Another gem on display in this gallery is Cold Stream (1966), one of his first “gray” canvases on which he made inscriptions with white wax pencils on a dark gray background.
Gallery 209 showcases the two versions of Treatise on the Veil , the first from 1968 measuring seven and a half metres long, and the second from 1970 measuring nearly ten metres. This hall also holds the Veil of Orpheus (1968), which is being shown for the first time in years, and the sculpture Orpheus (Du Unendliche Spur) [Orpheus (You, Boundless Trace) ], 1979.
Gallery 208 holds the first series conceived as such by Cy Twombly, Ferragosto (1961), consisting of five canvases that are owned by different collections but have been reunited especially for this occasion. This series predates the work recently acquired by the Guggenheim Museum Bilbao, Nine Discourses on Commodus.
In this gallery visitors will also be able to contemplate the second series of Quattro Stagioni (Four Seasons ) (1993-94), a set of four canvases that are part of the Tate Modern collection in London.
The small gallery 204 is primarily dedicated to the artist’s drawings, and will also feature paintings such as Suma (1982) and works on paper like Anabasis (1983), Proem (1983) or HRIH (1982), among others, in an interesting connection between Twombly’s spiral strokes and Richard Serra’s The Matter of Time sculptures.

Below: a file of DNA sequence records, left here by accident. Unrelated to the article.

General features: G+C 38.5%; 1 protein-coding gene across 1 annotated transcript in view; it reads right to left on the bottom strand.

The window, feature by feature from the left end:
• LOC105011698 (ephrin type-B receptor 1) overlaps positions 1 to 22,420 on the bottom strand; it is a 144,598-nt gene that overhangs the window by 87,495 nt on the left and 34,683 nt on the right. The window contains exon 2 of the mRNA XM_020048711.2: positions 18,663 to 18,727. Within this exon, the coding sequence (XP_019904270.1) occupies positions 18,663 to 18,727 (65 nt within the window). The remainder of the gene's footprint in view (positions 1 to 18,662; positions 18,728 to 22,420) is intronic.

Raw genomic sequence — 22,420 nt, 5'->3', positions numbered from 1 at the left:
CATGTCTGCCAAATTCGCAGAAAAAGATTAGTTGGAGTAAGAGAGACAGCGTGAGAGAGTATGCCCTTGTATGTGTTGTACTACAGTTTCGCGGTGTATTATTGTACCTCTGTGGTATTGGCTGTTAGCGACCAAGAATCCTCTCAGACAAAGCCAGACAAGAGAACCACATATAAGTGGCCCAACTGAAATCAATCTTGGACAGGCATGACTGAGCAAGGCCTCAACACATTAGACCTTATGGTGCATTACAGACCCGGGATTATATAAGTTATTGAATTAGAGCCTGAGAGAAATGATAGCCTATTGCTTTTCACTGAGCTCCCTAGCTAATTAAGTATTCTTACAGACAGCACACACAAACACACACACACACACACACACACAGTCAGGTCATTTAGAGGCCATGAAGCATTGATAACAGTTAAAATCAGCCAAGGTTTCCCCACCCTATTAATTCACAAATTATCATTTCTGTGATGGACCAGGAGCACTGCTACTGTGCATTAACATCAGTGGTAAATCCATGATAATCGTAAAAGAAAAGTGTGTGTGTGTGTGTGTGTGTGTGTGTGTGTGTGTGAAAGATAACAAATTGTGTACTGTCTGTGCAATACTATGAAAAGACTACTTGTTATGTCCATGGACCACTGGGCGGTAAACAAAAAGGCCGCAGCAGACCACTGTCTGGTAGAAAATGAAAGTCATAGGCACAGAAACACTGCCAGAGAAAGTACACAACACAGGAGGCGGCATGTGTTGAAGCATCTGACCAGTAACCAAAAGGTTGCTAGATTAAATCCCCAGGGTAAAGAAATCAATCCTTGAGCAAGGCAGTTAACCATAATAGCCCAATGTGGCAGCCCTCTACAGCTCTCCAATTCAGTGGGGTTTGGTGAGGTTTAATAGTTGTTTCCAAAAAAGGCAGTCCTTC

With regard to Twombly’s sculptural activity, which he abandoned for sixteen years (from 1957 to 1976), particular emphasis has been placed on presenting the pieces made of plaster, and the bronze pieces included in the exhibit are painted by the artist himself. This important selection will occupy galleries 103 and 202 as well as other halls in the museum. Specifically, gallery 202 will feature his sculptures alongside pictorial works such as his two Wilder Shores of Love (1985), Hero and Leandro (1984) or his two 1975 collages, Apollo and the Artist (1975) and Mars and the Artist (1975). Nine Discourses on Commodus, a set of nine canvases that must always be displayed as a whole and now, for the first time, can be seen alongside the second version of School of Athens and Catallus (1962), a work rarely shown in public.
Finally, the organizers have striven to underscore the great vitality of the most recent works created by the artist. Thus, a gallery of great strength features his artistic output from 2005 to 2007, works from his series Bacchus (2005), Untitled ( from Blooming. A Scattering of Blossoms & Other Things) (2007) and III Notes from Salalah (2005-07), all of which are closely related to his earlier series Ferragosto and Nine Discourses on Commodus .
The exhibition has received important works on loan from European institutions, including the Tate Modern in London, the Museum Ludwig in Cologne, the Centre Georges Pompidou in Paris and the Darios Collection in Zurich, as well as from the Museum of Modern Art in New York, the Menil Collection of Houston and the National Gallery of Art in Washington, D.C. in the United States. Cy Twombly has also very generously made it possible to exhibit pieces from his own personal collection, as have representatives of many other private institutions and collections both in Spain and abroad.